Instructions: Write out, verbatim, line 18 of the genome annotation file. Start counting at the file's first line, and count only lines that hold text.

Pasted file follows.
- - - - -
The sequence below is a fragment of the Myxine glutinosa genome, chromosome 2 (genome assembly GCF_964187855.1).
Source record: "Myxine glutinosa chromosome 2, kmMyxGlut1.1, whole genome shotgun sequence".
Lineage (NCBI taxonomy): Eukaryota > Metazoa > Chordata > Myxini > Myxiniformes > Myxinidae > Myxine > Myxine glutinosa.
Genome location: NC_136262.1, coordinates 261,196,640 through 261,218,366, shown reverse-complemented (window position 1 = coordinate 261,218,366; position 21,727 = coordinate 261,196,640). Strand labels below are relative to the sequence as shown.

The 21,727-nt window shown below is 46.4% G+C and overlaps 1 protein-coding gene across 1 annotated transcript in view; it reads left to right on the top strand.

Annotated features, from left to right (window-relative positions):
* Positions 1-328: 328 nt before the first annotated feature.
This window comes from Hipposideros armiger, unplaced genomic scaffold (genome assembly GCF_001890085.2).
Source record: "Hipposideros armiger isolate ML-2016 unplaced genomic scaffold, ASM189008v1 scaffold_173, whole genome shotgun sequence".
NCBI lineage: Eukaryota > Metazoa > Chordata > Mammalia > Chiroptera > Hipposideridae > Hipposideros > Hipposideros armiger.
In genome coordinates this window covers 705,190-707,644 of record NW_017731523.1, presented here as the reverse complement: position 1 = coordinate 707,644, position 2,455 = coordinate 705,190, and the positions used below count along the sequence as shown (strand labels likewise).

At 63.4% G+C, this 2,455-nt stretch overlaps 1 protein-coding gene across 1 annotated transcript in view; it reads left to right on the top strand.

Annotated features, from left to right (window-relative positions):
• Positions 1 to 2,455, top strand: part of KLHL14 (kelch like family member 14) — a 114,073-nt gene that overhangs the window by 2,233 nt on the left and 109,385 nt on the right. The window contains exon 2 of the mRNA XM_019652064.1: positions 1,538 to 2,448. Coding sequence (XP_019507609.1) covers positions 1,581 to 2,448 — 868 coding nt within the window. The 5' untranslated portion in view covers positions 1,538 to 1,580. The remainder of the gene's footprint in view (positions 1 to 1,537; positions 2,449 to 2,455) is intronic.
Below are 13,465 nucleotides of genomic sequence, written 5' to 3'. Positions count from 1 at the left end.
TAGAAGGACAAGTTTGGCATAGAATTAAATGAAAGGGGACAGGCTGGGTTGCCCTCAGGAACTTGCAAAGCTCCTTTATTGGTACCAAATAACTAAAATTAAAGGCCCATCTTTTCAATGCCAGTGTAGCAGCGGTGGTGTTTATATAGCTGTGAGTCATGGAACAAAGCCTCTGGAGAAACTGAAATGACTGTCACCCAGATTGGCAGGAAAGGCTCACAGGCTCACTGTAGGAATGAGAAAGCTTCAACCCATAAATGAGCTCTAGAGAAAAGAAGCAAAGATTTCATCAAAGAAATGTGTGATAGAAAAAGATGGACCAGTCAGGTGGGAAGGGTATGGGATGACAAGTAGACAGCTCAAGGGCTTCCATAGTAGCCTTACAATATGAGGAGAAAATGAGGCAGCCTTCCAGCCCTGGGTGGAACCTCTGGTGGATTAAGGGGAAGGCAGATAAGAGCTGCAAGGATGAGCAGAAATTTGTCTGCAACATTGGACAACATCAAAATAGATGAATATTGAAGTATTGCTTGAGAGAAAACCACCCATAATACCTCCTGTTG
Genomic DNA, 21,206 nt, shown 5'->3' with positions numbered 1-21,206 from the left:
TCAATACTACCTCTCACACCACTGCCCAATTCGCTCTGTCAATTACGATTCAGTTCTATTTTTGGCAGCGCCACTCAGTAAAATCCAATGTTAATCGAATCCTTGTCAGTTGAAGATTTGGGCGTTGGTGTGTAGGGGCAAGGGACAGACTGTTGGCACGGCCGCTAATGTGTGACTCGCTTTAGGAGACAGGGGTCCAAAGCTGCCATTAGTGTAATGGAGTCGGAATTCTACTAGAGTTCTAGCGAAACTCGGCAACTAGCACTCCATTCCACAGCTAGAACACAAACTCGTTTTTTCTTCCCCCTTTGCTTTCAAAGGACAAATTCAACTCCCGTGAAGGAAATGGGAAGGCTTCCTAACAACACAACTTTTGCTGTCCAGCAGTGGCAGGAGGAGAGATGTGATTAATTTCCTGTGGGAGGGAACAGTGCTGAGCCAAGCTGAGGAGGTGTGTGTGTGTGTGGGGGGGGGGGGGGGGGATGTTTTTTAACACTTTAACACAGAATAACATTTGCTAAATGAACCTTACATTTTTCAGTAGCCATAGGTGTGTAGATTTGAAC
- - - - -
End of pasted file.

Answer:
TCAATACTACCTCTCACACCACTGCCCAATTCGCTCTGTCAATTACGATTCAGTTCTATTTTTGGCAGCGCCACTCAGTAAAATCCAATGTTAATCGAATCCTTGTCAGTTGAAGATTTGGGCGTTGGTGTGTAGGGGCAAGGGACAGACTGTTGGCACGGCCGCTAATGTGTGACTCGCTTTAGGAGACAGGGGTCCAAAGCTGCCATTAGTGTAATGGAGTCGGAATTCTACTAGAGTTCTAGCGAAACTCGGCAACTAGCACTCCATTCCACAGCTAGAACACAAACTCGTTTTTTCTTCCCCCTTTGCTTTCAAAGGACAAATTCAACTCCCGTGAAGGAAATGGGAAGGCTTCCTAACAACACAACTTTTGCTGTCCAGCAGTGGCAGGAGGAGAGATGTGATTAATTTCCTGTGGGAGGGAACAGTGCTGAGCCAAGCTGAGGAGGTGTGTGTGTGTGTGGGGGGGGGGGGGGGGGATGTTTTTTAACACTTTAACACAGAATAACATTTGCTAAATGAACCTTACATTTTTCAGTAGCCATAGGTGTGTAGATTTGAAC